Cuomo Urges Congress to Put ‘High Crimes Over Hype’ and Impeach

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In the later portion of Prime Time, CNN host Chris “Fredo” Cuomo gave a brief history lesson on presidential impeachment and their pitfalls. But, despite the warnings, Cuomo wrapped up the segment by urging Congress to put principle over politics, “the interests of the people over politics”, and move forward with the impeachment of President Trump.

Cuomo was concerned about a possible “new wrinkle in the potential Trump impeachment, a non-compliant Senate.

“Not only are Republicans loathe to move against this president, but experts suggest that while a Senate trial is contemplated in the Constitution, it doesn't have to happen. McConnell might just hold a vote, cancel the trial,” he fretted.

Cranking up the righteousness, he went on to proclaim that Trump’s impeachment was “the ultimate test here is how each side views its duty to the people and the Constitution as captured in their oath of office.

Of course, to CNN, impeaching President Trump was the only correct outcome and any thought to the contrary was a problem that Republicans would face in 2020:

Principle must win out over pragmatism, facts over farce, high crimes over hype. The interests of the people over politics. Easy to say, but as we've all seen, hard to do. They may hold a vote in the House, less likely in the Senate. But all will be measured by what they do now in a vote next fall.

 

 

In addition to pushing impeachment for Trump, Cuomo looked back at the impeachments of President Andrew Johnson and Bill Clinton and, surprise, surprise, he was able to find a way to see Trump in those cases:

But the constitution sets out this power not merely for political payback or pushback against policies. Google the Johnson impeachment for the true precedent. He was impeached on 11 counts. It was a laundry list of all the things they didn't like about him, a racist, a bully. He went after people. But the Senate came up one vote short of removal twice. The message, this can't just be about politics.

Adding: “Clinton, also a cautionary tale for both sides. Certainly informs why this President was so wary of sitting under oath with Mr. Mueller, because that's what led to Clinton getting caught in the Lewinsky trap.”

So, according to Cuomo there, Republicans were responsible for setting up a “trap” for President Clinton to lie under oath about his affair with an intern.

Cuomo was effectively echoing CNN’s John Avlon, who yesterday argued that Democrats were putting “the principle over the politics” when they were, at the time, contemplating impeachment.

The transcript is below, click "expand" to read:

CNN’s Cuomo Prime Time
September 24, 2019
9:51:09 p.m. Eastern

CHRIS CUOMO: Remember the day, September 24th, 2019. A day that will live in infa-- well, let's see. Let's see how it's remembered.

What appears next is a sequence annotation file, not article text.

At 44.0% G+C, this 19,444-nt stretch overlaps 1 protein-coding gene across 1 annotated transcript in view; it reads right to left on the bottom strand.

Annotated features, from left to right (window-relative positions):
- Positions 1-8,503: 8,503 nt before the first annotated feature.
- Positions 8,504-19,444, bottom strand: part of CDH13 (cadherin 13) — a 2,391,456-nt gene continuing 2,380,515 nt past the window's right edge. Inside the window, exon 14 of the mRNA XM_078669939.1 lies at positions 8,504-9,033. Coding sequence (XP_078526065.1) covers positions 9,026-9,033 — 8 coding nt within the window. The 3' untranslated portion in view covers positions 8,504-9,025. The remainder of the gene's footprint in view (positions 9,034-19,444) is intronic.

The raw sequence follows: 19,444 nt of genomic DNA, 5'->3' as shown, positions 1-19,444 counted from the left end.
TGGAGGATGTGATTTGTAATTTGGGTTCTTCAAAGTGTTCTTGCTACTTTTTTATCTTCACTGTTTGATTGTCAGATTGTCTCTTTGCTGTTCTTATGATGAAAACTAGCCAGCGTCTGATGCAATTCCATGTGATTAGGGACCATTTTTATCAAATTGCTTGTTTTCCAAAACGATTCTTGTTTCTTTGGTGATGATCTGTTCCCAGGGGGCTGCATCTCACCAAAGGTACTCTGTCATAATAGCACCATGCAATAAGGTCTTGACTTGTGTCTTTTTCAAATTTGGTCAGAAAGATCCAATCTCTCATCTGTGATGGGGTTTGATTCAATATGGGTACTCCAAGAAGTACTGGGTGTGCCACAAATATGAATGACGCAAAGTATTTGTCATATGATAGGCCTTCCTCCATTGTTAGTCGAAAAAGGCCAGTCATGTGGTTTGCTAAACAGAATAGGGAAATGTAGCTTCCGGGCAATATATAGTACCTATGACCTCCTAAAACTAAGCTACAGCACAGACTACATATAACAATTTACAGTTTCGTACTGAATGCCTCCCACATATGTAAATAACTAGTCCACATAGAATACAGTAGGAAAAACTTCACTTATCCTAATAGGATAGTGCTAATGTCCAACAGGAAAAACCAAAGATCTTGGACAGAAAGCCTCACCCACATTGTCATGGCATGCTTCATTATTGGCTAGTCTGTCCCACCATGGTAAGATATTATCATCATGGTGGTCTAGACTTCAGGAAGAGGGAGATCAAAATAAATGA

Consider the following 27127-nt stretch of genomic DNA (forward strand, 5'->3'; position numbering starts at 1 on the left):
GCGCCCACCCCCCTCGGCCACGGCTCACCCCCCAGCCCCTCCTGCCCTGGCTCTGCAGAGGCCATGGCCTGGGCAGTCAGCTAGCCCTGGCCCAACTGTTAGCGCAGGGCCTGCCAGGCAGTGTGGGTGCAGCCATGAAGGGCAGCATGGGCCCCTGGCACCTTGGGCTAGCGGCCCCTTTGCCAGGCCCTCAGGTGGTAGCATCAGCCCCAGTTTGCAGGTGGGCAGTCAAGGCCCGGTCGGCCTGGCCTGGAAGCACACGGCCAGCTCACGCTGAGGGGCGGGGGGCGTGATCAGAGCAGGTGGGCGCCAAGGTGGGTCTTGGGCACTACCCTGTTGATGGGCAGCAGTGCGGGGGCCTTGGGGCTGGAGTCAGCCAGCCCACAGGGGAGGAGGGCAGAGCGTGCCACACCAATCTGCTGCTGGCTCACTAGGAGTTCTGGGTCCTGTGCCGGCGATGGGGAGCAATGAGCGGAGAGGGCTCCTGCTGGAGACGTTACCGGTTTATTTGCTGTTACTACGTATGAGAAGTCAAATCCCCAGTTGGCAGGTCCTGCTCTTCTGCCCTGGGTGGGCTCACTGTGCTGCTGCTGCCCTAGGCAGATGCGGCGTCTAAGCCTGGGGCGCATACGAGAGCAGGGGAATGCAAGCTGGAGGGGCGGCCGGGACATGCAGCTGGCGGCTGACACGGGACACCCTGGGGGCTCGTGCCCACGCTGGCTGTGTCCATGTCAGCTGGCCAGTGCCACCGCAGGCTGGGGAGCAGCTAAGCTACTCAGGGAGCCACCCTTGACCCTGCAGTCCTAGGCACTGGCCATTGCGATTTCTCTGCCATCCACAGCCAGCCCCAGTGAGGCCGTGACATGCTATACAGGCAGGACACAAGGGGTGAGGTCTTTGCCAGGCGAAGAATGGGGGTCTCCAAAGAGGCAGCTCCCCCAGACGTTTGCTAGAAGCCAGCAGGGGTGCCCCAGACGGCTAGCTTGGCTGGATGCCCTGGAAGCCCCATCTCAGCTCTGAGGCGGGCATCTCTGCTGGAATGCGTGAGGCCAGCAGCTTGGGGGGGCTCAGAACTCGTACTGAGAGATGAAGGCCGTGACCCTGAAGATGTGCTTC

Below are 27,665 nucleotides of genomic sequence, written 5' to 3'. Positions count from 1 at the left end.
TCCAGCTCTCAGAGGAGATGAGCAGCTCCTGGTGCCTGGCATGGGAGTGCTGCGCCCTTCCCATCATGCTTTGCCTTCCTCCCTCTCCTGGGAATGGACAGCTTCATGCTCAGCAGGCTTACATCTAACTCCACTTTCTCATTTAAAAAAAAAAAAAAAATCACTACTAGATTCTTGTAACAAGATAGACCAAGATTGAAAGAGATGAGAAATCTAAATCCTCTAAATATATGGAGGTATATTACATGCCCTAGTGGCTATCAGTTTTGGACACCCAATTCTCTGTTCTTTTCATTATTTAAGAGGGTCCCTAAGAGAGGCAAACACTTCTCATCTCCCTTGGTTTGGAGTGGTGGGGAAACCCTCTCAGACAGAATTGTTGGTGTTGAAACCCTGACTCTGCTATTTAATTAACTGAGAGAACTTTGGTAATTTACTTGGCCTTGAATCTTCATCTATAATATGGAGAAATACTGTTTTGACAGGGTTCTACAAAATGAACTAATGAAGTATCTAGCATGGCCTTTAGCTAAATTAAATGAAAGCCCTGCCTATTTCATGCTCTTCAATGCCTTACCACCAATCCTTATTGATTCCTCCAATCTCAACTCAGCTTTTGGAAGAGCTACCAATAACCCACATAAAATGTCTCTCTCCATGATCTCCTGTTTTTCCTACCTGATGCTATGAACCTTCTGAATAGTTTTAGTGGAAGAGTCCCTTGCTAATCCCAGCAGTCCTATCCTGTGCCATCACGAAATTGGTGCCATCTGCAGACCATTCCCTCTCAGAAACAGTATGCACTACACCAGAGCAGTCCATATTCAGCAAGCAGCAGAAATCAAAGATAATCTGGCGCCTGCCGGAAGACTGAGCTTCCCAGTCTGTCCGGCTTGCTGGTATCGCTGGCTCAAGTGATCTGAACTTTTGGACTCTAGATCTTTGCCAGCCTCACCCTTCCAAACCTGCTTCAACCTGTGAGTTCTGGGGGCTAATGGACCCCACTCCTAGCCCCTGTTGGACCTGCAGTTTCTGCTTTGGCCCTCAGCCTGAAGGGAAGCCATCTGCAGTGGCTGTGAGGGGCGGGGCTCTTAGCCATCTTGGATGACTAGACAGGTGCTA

The Speaker of the House announced a formal impeachment inquiry against this President, making him only the fourth to face a serious impeachment threat. What a club to be a part of. Think about it. Andrew Johnson, Nixon, Clinton, now Trump. And remember, Nixon resigned before the full House had a chance to vote on articles of impeachment, so only Johnson and Clinton were actually impeached, neither removed.

The argument is: this is a massive test for both sides. For the President, the irony that after all the Russian interference concern and all the insistence that this president would never go to a foreign power for help in his election, he's now potentially accused of exactly that.

But the constitution sets out this power not merely for political payback or pushback against policies. Google the Johnson impeachment for the true precedent. He was impeached on 11 counts. It was a laundry list of all the things they didn't like about him, a racist, a bully. He went after people. But the Senate came up one vote short of removal twice. The message, this can't just be about politics.

Clinton, also a cautionary tale for both sides. Certainly informs why this President was so wary of sitting under oath with Mr. Mueller, because that's what led to Clinton getting caught in the Lewinsky trap. But Congress may also have misfired there. It's no doubt one reason the House Speaker was so cautious about declaring an impeachment inquiry here, the prevailing logic: it backfired on Republicans with Clinton. He wasn't removed. And, second, Democrats picked up five House seats in the next election. But a Republican won the White House in 2000 in a controversy of its own. So, maybe the outrage helped both sides.

We may see a new wrinkle in the potential Trump impeachment, a non-compliant Senate. Not only are Republicans loathe to move against this president, but experts suggest that while a Senate trial is contemplated in the Constitution, it doesn't have to happen. McConnell might just hold a vote, cancel the trial.

But the ultimate test here is how each side views its duty to the people and the Constitution as captured in their oath of office. Principle must win out over pragmatism, facts over farce, high crimes over hype. The interests of the people over politics. Easy to say, but as we've all seen, hard to do. They may hold a vote in the House, less likely in the Senate. But all will be measured by what they do now in a vote next fall.

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